ISTA LEANED FORWARD BETWEEN THE CRENELLATIONS ATOP THE gate tower, the stone gritty beneath her pale hands, and watched in numb exhaustion as the final mourning party cleared the castle gate below. Their horses’ hooves scraped on the old cobblestones, and their good-byes echoed in the portal’s vaulting. Her earnest brother, the provincar of Baocia, and his family and retinue were last of the many to leave, two full weeks after the divines had completed the funeral rites and ceremonies of the interment.

Dy Baocia was still talking soberly to the castle warder, Ser dy Ferrej, who walked at his stirrup, grave face upturned, listening to the stream, no doubt, of final instructions. Faithful dy Ferrej, who had served the late Dowager Provincara for all the last two decades of her long residence here in Valenda. The keys of the castle and keep glinted from the belt at his stout waist. Her mother’s keys, which Ista had collected and held, then turned over to her older brother along with all the other papers and inventories and instructions that a great lady’s death entailed. And that he had handed back for permanent safekeeping not to his sister, but to good, old, honest dy Ferrej. Keys to lock out all danger… and, if necessary, Ista in.

It’s only habit, you know. I’m not mad anymore, really.

It wasn’t as though she wanted her mother’s keys, nor her mother’s life that went with them. She scarcely knew what she wanted. She knew what she feared—to be locked up in some dark, narrow place by people who loved her. An enemy might drop his guard, weary of his task, turn his back; love would never falter. Her fingers rubbed restlessly on the stone.

Dy Baocia’s cavalcade filed off down the hill through the town and was soon lost from her view among the crowded red-tiled roofs. Dy Ferrej, turning back, walked wearily in through the gate and out of sight.

The chill spring wind lifted a strand of Ista’s dun hair and blew it across her face, catching on her lip; she grimaced and tucked it back into the careful braiding wreathing her head. Its tightness pinched her scalp.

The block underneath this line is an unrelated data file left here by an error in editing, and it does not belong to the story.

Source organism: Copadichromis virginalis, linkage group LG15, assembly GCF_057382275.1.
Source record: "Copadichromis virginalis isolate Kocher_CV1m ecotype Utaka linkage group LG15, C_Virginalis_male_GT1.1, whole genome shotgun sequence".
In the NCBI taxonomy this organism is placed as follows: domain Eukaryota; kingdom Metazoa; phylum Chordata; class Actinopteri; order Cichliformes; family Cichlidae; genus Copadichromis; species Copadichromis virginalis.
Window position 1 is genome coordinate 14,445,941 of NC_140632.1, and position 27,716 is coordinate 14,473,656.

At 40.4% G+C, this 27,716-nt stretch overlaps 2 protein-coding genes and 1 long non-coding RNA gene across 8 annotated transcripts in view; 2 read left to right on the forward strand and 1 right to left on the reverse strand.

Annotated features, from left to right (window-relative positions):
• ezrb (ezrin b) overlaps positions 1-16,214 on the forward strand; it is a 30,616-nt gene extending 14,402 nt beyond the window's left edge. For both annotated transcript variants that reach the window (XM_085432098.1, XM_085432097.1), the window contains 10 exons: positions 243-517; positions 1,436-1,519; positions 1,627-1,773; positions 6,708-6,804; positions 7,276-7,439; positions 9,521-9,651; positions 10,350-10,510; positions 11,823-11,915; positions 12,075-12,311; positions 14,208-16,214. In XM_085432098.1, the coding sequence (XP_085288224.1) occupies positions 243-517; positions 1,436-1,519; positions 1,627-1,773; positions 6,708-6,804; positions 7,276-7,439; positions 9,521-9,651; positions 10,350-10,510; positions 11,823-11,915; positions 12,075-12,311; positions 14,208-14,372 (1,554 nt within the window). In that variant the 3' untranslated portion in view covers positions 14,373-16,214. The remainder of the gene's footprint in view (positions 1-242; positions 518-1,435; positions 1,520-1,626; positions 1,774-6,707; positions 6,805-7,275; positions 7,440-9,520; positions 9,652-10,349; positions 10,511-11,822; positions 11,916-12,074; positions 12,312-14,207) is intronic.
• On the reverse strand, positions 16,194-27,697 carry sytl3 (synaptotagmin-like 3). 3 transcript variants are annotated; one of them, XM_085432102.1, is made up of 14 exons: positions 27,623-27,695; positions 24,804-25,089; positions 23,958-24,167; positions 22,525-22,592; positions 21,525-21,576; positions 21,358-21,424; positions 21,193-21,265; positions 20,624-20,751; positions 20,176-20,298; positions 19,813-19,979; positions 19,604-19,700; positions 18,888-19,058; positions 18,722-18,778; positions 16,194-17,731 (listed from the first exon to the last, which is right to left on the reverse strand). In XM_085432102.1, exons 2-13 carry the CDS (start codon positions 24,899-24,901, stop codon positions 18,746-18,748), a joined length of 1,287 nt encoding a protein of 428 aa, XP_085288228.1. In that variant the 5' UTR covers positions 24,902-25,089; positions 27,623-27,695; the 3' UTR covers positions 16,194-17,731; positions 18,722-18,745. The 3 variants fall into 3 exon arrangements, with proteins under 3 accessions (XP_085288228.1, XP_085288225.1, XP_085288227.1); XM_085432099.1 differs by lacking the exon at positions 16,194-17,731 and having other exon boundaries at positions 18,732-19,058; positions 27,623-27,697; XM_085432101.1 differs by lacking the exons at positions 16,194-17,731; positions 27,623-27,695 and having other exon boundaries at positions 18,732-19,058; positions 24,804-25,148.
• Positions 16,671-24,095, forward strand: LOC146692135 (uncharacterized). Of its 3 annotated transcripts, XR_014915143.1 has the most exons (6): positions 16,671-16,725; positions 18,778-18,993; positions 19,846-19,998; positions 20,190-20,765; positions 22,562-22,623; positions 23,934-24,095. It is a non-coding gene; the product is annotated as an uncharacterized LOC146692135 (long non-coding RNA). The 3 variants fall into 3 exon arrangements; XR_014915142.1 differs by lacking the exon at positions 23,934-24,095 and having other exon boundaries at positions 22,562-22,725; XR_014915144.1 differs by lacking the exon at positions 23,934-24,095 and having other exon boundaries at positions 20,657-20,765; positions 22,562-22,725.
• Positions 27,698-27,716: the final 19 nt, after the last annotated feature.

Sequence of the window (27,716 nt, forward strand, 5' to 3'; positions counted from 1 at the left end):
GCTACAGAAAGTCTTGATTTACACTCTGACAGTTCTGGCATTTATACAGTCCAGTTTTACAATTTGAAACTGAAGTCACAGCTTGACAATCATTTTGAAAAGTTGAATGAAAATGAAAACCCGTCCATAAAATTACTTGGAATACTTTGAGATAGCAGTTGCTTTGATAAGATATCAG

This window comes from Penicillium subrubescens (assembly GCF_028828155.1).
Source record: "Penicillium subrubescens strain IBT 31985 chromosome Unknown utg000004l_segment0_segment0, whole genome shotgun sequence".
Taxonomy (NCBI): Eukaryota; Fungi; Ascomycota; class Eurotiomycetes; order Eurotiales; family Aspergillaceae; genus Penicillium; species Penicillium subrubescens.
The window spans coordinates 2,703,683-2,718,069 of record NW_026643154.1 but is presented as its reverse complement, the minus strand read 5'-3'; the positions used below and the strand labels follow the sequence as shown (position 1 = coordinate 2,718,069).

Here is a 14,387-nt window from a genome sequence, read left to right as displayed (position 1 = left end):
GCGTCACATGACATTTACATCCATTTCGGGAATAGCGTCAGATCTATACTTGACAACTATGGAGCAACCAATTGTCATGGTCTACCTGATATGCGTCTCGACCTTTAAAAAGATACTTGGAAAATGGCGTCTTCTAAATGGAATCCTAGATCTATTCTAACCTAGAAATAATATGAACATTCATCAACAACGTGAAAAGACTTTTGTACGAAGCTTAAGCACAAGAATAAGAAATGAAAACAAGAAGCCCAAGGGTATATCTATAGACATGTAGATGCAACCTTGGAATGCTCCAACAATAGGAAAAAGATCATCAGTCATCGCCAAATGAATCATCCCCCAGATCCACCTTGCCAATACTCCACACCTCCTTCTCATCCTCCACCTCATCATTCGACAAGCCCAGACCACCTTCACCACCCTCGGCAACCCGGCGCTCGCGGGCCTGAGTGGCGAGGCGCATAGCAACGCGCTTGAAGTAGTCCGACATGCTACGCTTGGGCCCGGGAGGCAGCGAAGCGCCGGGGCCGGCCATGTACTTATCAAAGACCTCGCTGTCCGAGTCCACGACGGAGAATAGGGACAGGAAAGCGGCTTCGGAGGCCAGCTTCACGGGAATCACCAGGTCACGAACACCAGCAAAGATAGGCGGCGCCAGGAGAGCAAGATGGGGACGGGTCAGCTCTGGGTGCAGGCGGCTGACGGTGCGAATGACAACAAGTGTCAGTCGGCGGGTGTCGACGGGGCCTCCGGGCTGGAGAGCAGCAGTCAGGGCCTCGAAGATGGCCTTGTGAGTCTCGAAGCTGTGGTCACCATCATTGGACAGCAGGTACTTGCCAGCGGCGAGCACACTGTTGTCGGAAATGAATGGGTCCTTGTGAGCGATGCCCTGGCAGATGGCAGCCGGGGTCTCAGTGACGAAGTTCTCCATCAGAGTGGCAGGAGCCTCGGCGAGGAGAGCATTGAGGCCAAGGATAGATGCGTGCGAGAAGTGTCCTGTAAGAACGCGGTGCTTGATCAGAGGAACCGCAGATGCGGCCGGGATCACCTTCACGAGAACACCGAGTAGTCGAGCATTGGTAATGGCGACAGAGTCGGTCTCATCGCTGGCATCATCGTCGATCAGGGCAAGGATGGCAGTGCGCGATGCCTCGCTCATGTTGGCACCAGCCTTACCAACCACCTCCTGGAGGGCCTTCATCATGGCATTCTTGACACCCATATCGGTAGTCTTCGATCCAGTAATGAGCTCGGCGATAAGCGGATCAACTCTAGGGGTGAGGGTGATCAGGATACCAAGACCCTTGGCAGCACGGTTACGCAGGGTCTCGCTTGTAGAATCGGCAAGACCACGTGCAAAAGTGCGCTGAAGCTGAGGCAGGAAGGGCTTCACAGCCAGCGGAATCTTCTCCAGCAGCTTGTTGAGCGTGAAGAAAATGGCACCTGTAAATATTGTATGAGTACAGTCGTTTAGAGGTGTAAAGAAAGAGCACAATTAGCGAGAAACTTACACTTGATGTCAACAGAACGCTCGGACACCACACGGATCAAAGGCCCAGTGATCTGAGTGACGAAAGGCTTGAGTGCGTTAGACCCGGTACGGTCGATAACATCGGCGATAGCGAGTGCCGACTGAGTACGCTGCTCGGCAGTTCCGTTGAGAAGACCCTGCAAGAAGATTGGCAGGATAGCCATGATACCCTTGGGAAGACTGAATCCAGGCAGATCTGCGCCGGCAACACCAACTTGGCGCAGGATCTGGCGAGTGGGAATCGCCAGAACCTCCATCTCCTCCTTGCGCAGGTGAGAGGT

The weather had warmed these last two weeks, too late to ease an old woman bound to her bed by injury and illness. If her mother had not been so old, the broken bones would have healed more swiftly, and the inflammation of the lungs might not have anchored itself so deeply in her chest. If she had not been so fragile, perhaps the fall from the horse would not have broken her bones in the first place. If she had not been so fiercely willful, perhaps she would not have been on that horse at all at her age… Ista looked down to find her fingers bleeding, and hid them hastily in her skirt.

In the funeral ceremonies, the gods had signed that the old lady’s soul had been taken up by the Mother of Summer, as was expected and proper. Even the gods would not dare violate her views on protocol. Ista imagined the old Provincara ordering heaven, and smiled a little grimly.

And so I am alone at last.

Ista considered the empty spaces of that solitude, its fearful cost. Husband, father, son, and mother had all filed down to the grave ahead of her in their turn. Her daughter was claimed by the royacy of Chalion in as tight an embrace as any grave, and as little likely to return from her high place, five gods willing, as the others from their low ones.

Surely I am done. The duties that had defined her, all accomplished. Once, she had been her parents’ daughter. Then great, unlucky Ias’s wife. Her children’s mother. At the last, her mother’s keeper. Well, I am none of these things now.

Who am I, when I am not surrounded by the walls of my life? When they have all fallen into dust and rubble?

Well, she was still Lord dy Lutez’s murderer. The last of that little, secret company left alive, now. That she had made of herself, and that she remained.

She leaned between the crenellations again, the stone abrading the lavender sleeves of her court mourning dress, catching at its silk threads. Her eye followed the road in the morning light, starting from the stones below and flowing downhill, through the town, past the river… and where? All roads were one road, they said. A great net across the land, parting and rejoining. All roads ran two ways. They said. I want a road that does not come back.

A frightened gasp behind her jerked her head around. One of her lady attendants stood on the battlement with her hand to her lips, eyes wide, breathing heavily from her climb. She smiled with false cheer “My lady. I’ve been seeking you everywhere. Do … do come away from that edge, now …”

Ista’s lips curled in irony. “Content you. I do not yearn to meet the gods face-to-face this day.” Or on any other. Never again. “The gods and I are not on speaking terms.”

She suffered the woman to take her arm and stroll with her as if casually along the battlement toward the inner stairs, careful, Ista noted, to take the outside place, between Ista and the drop. Content you, woman. I do not desire the stones.

I desire the road.